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How Will Museums Haunt Us This Halloween?

Category: Public Programming
A sepia-colored photograph of a Victorian mansion
As eerie as this year has been, it's about to get eerier, with Halloween on the horizon. Here's how museums are celebrating. Photo credit: Rafael Gonzalez. CC BY-NC 2.0.

If you’re up for an extra dose of eeriness in this already odd year, you’re in luck! Halloween is imminent, and even in a pandemic museums have plans to mark the occasion. Whether via virtual or in-person festivities, they’re offering plenty of encounters with the uncanny, all welcome diversions in a year when typical Halloween activities might be off-limits. Here are some of the highlights:

An Expert Panel on Sci-Fi Costumes

A group of people wearing a variety of costumes outside of a convention center
Costumed attendees at the 1982 San Diego Comic Con. Photo credit: Alan Light. CC BY 2.0.

If the sales associate at Spirit Halloween doesn’t have enough answers for your liking, check out what the Smithsonian National Air & Space Museum has to offer. As part of the virtual edition of its annual “Air & Scare” series, the museum is convening an impressive webcast panel to discuss the ins and outs of science fiction costumes and props. Its curator of social and cultural history of spaceflight will join an archivist at Lucasfilm and an Oscar-winning visual effects artist behind several Star Trek productions for discussion and viewer Q&A. This could be your opportunity to take this year’s costume to the next level. October 29 at 1 pm; details here.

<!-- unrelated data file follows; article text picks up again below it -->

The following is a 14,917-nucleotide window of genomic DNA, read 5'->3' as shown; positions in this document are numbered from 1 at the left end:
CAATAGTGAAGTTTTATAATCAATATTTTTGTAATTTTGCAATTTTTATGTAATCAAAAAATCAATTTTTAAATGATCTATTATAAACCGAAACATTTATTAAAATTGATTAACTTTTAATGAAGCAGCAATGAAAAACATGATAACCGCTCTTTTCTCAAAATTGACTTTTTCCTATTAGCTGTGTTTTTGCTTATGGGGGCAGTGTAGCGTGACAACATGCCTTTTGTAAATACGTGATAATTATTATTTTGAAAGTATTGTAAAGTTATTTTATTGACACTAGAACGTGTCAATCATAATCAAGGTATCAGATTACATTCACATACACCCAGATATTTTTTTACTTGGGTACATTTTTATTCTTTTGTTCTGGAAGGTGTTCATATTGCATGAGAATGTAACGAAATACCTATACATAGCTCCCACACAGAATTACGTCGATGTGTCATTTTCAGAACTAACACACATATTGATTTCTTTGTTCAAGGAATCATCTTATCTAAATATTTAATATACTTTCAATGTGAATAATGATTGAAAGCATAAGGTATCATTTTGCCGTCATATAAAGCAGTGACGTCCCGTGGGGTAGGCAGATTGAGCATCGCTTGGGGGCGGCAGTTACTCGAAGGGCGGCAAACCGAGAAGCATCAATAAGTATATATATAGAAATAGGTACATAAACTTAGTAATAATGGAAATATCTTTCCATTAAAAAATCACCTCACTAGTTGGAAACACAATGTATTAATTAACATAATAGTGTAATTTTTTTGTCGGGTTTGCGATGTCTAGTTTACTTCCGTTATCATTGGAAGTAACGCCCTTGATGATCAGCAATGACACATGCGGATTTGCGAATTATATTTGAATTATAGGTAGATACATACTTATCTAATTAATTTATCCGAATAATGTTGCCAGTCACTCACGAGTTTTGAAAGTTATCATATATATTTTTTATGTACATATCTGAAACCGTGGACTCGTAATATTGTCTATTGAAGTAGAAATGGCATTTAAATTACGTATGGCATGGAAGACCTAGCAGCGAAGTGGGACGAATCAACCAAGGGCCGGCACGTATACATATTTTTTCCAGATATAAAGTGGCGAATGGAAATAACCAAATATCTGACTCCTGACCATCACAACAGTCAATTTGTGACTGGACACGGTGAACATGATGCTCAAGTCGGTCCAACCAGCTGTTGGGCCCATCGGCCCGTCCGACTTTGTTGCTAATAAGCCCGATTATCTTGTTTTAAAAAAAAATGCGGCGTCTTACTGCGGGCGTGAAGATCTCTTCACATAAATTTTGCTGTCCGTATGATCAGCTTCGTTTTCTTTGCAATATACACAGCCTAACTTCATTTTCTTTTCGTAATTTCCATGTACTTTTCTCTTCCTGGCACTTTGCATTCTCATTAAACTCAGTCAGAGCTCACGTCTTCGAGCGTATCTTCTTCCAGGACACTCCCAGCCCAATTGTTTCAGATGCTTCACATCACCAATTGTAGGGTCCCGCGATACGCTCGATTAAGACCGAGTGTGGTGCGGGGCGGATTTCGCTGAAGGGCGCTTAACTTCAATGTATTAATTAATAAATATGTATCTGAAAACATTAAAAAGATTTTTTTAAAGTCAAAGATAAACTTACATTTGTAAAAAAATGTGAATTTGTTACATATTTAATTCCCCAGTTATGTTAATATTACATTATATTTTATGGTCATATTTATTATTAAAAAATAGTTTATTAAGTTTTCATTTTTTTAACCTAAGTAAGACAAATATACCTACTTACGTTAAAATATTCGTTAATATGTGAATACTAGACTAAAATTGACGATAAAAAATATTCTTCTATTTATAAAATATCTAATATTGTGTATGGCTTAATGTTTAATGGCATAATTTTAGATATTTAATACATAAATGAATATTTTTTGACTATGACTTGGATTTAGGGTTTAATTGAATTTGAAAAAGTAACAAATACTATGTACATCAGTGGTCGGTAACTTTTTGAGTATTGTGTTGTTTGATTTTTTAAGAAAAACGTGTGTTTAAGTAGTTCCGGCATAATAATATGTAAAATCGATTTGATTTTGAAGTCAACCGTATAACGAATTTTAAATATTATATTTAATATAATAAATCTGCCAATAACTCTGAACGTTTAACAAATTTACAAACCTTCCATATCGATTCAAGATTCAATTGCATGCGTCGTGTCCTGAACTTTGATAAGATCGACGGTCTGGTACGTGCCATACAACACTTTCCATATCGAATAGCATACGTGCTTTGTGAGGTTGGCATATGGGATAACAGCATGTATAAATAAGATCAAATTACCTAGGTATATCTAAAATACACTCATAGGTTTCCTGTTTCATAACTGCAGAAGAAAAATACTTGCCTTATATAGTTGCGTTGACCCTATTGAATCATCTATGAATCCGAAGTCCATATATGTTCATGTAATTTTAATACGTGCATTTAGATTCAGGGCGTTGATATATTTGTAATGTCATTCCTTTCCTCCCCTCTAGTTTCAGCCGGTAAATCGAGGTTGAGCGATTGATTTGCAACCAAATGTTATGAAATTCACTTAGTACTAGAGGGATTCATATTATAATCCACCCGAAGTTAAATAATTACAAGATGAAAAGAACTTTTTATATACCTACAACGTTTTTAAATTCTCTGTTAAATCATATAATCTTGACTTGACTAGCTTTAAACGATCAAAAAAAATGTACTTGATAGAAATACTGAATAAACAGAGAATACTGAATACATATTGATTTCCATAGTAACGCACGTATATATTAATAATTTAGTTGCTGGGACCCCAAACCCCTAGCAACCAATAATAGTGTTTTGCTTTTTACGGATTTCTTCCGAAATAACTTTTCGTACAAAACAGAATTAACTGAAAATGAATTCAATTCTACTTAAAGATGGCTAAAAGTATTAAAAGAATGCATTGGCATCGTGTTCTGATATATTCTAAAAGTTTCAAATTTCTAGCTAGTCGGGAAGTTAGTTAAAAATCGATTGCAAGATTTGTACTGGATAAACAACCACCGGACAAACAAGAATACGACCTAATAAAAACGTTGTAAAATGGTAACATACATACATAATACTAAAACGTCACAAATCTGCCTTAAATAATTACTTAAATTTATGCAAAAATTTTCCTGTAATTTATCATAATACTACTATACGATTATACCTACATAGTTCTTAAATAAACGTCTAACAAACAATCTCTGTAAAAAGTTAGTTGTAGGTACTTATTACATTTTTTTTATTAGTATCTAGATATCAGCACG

A Haunted Dinosaur Exhibition

A dinosaur exhibit inside a museum
Photo credit: Adam Mathieu on Unsplash

As part of a robust “HallowEEK!” lineup, Boston Children’s Museum will temporarily transform its permanent dinosaur exhibition, Explore•a•Saurus, into a spooky-but-not-scary simulation in which the dinosaurs have escaped to wreak havoc, and it’s up to visitors to set things right. They ask the million-dollar question: “Are you brave enough to face Pickles and other dinosaur friends?” If so, you can visit the topsy-turvy exhibition between October 28 and 31. Details here.

A Moonlit Picnic in a Victorian Village

A sepia-colored photograph of a Victorian mansion
Photo credit: Rafael Gonzalez. CC BY-NC 2.0.

It’s a great time to be a living history museum comprised of grand Victorian homes, especially one located off a major freeway in the second-biggest city in the country. The Heritage Square Museum in Los Angeles is seizing on this advantage, offering physically distanced seasonal events that include a “Victorian Mourning Faire” exploring the era’s spiritualist practices and a Halloween night picnic that promises “haunting music, mysterious visitations, goodie bags and social distancing.” Both events have already sold out, with ticket proceeds benefitting the museum’s restoration and preservation.

A Time-Warping How-To

A black-and-white photograph of someone in formal dress operating a Victrola